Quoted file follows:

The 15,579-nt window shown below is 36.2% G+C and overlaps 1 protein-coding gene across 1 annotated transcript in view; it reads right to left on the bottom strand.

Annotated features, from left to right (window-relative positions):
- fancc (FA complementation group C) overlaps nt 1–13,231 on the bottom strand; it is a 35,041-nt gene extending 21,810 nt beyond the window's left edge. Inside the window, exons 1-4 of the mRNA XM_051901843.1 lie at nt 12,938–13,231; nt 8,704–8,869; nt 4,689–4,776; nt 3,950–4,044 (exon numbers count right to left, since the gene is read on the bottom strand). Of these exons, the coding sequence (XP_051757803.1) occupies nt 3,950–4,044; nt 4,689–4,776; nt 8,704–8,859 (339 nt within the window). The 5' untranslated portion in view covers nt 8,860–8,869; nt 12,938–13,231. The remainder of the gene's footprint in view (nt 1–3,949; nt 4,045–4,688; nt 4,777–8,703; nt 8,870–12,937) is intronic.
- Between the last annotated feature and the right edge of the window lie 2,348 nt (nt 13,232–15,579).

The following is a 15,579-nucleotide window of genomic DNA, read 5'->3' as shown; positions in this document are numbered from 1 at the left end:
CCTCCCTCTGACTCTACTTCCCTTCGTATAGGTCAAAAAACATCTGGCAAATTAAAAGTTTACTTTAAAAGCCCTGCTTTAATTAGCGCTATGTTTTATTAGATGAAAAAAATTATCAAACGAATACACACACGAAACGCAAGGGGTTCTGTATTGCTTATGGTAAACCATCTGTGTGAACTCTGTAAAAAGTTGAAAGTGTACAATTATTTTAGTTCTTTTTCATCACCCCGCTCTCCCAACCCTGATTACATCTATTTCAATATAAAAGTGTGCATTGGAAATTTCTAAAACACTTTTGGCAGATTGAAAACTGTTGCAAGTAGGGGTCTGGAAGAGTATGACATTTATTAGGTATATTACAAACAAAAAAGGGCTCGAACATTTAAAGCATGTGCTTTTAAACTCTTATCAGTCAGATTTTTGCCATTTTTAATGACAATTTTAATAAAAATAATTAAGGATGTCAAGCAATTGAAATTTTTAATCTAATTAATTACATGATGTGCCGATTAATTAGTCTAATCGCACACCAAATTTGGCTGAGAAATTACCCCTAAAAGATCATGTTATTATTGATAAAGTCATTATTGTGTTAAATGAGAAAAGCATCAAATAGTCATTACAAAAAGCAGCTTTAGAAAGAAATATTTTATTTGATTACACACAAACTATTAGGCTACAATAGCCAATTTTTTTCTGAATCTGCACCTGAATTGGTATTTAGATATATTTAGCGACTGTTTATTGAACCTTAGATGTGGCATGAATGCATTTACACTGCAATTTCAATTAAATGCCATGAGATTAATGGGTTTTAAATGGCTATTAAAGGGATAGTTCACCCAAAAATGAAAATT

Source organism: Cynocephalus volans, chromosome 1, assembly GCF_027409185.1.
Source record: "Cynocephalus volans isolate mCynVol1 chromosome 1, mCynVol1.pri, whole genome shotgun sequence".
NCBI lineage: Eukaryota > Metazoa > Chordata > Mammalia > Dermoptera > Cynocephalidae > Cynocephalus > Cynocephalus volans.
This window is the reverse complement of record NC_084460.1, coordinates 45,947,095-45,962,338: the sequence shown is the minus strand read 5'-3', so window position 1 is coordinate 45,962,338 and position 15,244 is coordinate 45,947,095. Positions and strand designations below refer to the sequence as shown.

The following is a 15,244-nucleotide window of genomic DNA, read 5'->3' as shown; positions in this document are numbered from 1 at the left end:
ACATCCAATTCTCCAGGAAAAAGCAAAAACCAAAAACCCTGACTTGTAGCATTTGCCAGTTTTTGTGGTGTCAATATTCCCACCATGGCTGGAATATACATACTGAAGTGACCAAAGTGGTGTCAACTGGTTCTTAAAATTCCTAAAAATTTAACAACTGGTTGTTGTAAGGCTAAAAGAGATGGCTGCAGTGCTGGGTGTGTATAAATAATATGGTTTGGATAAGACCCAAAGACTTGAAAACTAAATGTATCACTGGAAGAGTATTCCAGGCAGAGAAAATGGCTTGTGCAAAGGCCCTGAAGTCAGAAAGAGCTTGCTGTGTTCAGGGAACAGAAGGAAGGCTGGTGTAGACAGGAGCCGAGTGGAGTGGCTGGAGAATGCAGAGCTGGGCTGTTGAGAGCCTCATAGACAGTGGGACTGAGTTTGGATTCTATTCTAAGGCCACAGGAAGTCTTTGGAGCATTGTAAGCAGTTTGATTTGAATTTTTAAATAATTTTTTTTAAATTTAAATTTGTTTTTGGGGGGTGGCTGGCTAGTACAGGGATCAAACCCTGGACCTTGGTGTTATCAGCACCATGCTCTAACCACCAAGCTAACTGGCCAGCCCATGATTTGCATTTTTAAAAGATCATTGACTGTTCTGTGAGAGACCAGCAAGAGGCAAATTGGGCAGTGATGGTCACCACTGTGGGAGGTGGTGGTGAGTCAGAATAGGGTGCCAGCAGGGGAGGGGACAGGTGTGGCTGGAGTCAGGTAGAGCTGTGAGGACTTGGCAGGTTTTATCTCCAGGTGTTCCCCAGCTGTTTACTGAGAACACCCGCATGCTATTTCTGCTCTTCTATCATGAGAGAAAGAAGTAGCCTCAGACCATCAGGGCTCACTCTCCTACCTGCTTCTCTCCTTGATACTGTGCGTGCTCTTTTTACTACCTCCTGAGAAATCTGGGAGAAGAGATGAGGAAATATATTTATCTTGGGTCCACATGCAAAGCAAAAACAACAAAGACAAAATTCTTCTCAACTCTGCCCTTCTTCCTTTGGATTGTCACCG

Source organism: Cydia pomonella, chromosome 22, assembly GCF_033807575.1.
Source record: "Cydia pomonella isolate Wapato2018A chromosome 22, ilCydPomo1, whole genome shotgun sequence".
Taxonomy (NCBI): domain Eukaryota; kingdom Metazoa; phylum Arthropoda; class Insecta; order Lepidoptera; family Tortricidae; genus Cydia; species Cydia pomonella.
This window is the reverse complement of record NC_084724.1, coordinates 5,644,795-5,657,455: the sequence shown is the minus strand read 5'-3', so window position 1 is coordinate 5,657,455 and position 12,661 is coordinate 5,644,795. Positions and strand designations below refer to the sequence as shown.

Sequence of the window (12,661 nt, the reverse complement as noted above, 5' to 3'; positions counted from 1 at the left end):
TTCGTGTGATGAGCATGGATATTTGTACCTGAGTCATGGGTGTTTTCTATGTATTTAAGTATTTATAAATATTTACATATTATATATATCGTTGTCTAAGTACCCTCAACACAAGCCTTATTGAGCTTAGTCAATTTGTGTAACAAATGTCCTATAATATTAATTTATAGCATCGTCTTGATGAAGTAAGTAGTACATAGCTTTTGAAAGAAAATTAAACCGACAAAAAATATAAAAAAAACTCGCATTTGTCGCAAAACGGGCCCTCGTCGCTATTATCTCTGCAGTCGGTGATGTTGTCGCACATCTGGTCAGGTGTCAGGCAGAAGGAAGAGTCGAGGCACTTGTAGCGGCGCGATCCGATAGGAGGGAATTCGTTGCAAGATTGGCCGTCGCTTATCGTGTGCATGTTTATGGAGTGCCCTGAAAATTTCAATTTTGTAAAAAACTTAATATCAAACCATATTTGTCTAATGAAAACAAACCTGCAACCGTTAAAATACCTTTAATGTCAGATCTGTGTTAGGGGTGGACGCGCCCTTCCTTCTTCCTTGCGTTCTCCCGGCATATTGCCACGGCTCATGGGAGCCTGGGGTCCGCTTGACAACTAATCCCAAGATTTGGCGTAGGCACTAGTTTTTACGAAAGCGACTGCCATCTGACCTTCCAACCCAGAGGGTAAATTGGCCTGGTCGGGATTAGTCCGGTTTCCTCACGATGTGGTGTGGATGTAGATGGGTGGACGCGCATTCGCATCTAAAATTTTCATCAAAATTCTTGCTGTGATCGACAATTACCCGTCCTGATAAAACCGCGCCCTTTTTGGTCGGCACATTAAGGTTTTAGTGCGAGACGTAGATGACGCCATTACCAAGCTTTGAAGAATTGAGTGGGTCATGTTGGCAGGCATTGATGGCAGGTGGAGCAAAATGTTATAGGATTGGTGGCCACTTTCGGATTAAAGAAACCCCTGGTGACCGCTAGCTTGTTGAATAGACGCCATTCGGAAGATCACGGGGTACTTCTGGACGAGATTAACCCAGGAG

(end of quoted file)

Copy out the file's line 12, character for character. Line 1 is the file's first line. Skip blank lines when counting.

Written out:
ACATCCAATTCTCCAGGAAAAAGCAAAAACCAAAAACCCTGACTTGTAGCATTTGCCAGTTTTTGTGGTGTCAATATTCCCACCATGGCTGGAATATACATACTGAAGTGACCAAAGTGGTGTCAACTGGTTCTTAAAATTCCTAAAAATTTAACAACTGGTTGTTGTAAGGCTAAAAGAGATGGCTGCAGTGCTGGGTGTGTATAAATAATATGGTTTGGATAAGACCCAAAGACTTGAAAACTAAATGTATCACTGGAAGAGTATTCCAGGCAGAGAAAATGGCTTGTGCAAAGGCCCTGAAGTCAGAAAGAGCTTGCTGTGTTCAGGGAACAGAAGGAAGGCTGGTGTAGACAGGAGCCGAGTGGAGTGGCTGGAGAATGCAGAGCTGGGCTGTTGAGAGCCTCATAGACAGTGGGACTGAGTTTGGATTCTATTCTAAGGCCACAGGAAGTCTTTGGAGCATTGTAAGCAGTTTGATTTGAATTTTTAAATAATTTTTTTTAAATTTAAATTTGTTTTTGGGGGGTGGCTGGCTAGTACAGGGATCAAACCCTGGACCTTGGTGTTATCAGCACCATGCTCTAACCACCAAGCTAACTGGCCAGCCCATGATTTGCATTTTTAAAAGATCATTGACTGTTCTGTGAGAGACCAGCAAGAGGCAAATTGGGCAGTGATGGTCACCACTGTGGGAGGTGGTGGTGAGTCAGAATAGGGTGCCAGCAGGGGAGGGGACAGGTGTGGCTGGAGTCAGGTAGAGCTGTGAGGACTTGGCAGGTTTTATCTCCAGGTGTTCCCCAGCTGTTTACTGAGAACACCCGCATGCTATTTCTGCTCTTCTATCATGAGAGAAAGAAGTAGCCTCAGACCATCAGGGCTCACTCTCCTACCTGCTTCTCTCCTTGATACTGTGCGTGCTCTTTTTACTACCTCCTGAGAAATCTGGGAGAAGAGATGAGGAAATATATTTATCTTGGGTCCACATGCAAAGCAAAAACAACAAAGACAAAATTCTTCTCAACTCTGCCCTTCTTCCTTTGGATTGTCACCG